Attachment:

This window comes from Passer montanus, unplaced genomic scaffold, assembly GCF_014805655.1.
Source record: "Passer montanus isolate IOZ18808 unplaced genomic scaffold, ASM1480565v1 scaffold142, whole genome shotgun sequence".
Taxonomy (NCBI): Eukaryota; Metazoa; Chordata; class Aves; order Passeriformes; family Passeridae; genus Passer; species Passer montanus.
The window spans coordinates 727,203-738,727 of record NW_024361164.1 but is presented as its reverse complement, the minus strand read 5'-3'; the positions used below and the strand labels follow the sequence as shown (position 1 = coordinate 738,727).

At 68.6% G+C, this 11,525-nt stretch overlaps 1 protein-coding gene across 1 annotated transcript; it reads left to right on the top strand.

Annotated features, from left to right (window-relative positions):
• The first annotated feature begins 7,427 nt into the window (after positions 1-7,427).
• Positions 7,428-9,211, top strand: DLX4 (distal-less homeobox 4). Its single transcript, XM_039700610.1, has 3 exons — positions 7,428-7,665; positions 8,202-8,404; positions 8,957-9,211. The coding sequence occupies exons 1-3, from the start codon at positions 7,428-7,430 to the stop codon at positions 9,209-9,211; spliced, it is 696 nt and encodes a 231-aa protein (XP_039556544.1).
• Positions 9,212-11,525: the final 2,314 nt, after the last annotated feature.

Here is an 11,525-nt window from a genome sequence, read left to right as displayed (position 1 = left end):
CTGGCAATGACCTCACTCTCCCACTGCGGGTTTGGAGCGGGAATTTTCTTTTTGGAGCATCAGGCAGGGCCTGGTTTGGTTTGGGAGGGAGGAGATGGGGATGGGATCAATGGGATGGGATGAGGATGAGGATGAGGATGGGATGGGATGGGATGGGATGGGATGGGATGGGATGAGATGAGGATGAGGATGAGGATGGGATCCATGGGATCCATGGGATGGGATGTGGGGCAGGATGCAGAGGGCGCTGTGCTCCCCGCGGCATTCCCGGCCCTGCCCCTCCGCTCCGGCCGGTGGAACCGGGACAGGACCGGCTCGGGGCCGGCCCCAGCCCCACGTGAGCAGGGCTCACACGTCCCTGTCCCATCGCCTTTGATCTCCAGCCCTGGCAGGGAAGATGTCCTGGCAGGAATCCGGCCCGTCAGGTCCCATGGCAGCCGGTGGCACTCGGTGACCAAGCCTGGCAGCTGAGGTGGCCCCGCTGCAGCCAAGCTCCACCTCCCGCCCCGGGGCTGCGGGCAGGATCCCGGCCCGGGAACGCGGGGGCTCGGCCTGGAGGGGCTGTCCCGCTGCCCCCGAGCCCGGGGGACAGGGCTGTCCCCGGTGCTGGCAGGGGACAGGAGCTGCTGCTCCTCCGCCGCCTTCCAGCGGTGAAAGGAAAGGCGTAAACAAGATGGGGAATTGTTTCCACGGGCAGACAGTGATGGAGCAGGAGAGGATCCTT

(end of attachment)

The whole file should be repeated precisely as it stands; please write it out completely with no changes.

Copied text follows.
This window comes from Passer montanus, unplaced genomic scaffold, assembly GCF_014805655.1.
Source record: "Passer montanus isolate IOZ18808 unplaced genomic scaffold, ASM1480565v1 scaffold142, whole genome shotgun sequence".
Taxonomy (NCBI): Eukaryota; Metazoa; Chordata; class Aves; order Passeriformes; family Passeridae; genus Passer; species Passer montanus.
The window spans coordinates 727,203-738,727 of record NW_024361164.1 but is presented as its reverse complement, the minus strand read 5'-3'; the positions used below and the strand labels follow the sequence as shown (position 1 = coordinate 738,727).

At 68.6% G+C, this 11,525-nt stretch overlaps 1 protein-coding gene across 1 annotated transcript; it reads left to right on the top strand.

Annotated features, from left to right (window-relative positions):
• The first annotated feature begins 7,427 nt into the window (after positions 1-7,427).
• Positions 7,428-9,211, top strand: DLX4 (distal-less homeobox 4). Its single transcript, XM_039700610.1, has 3 exons — positions 7,428-7,665; positions 8,202-8,404; positions 8,957-9,211. The coding sequence occupies exons 1-3, from the start codon at positions 7,428-7,430 to the stop codon at positions 9,209-9,211; spliced, it is 696 nt and encodes a 231-aa protein (XP_039556544.1).
• Positions 9,212-11,525: the final 2,314 nt, after the last annotated feature.

Here is an 11,525-nt window from a genome sequence, read left to right as displayed (position 1 = left end):
CTGGCAATGACCTCACTCTCCCACTGCGGGTTTGGAGCGGGAATTTTCTTTTTGGAGCATCAGGCAGGGCCTGGTTTGGTTTGGGAGGGAGGAGATGGGGATGGGATCAATGGGATGGGATGAGGATGAGGATGAGGATGGGATGGGATGGGATGGGATGGGATGGGATGGGATGAGATGAGGATGAGGATGAGGATGGGATCCATGGGATCCATGGGATGGGATGTGGGGCAGGATGCAGAGGGCGCTGTGCTCCCCGCGGCATTCCCGGCCCTGCCCCTCCGCTCCGGCCGGTGGAACCGGGACAGGACCGGCTCGGGGCCGGCCCCAGCCCCACGTGAGCAGGGCTCACACGTCCCTGTCCCATCGCCTTTGATCTCCAGCCCTGGCAGGGAAGATGTCCTGGCAGGAATCCGGCCCGTCAGGTCCCATGGCAGCCGGTGGCACTCGGTGACCAAGCCTGGCAGCTGAGGTGGCCCCGCTGCAGCCAAGCTCCACCTCCCGCCCCGGGGCTGCGGGCAGGATCCCGGCCCGGGAACGCGGGGGCTCGGCCTGGAGGGGCTGTCCCGCTGCCCCCGAGCCCGGGGGACAGGGCTGTCCCCGGTGCTGGCAGGGGACAGGAGCTGCTGCTCCTCCGCCGCCTTCCAGCGGTGAAAGGAAAGGCGTAAACAAGATGGGGAATTGTTTCCACGGGCAGACAGTGATGGAGCAGGAGAGGATCCTT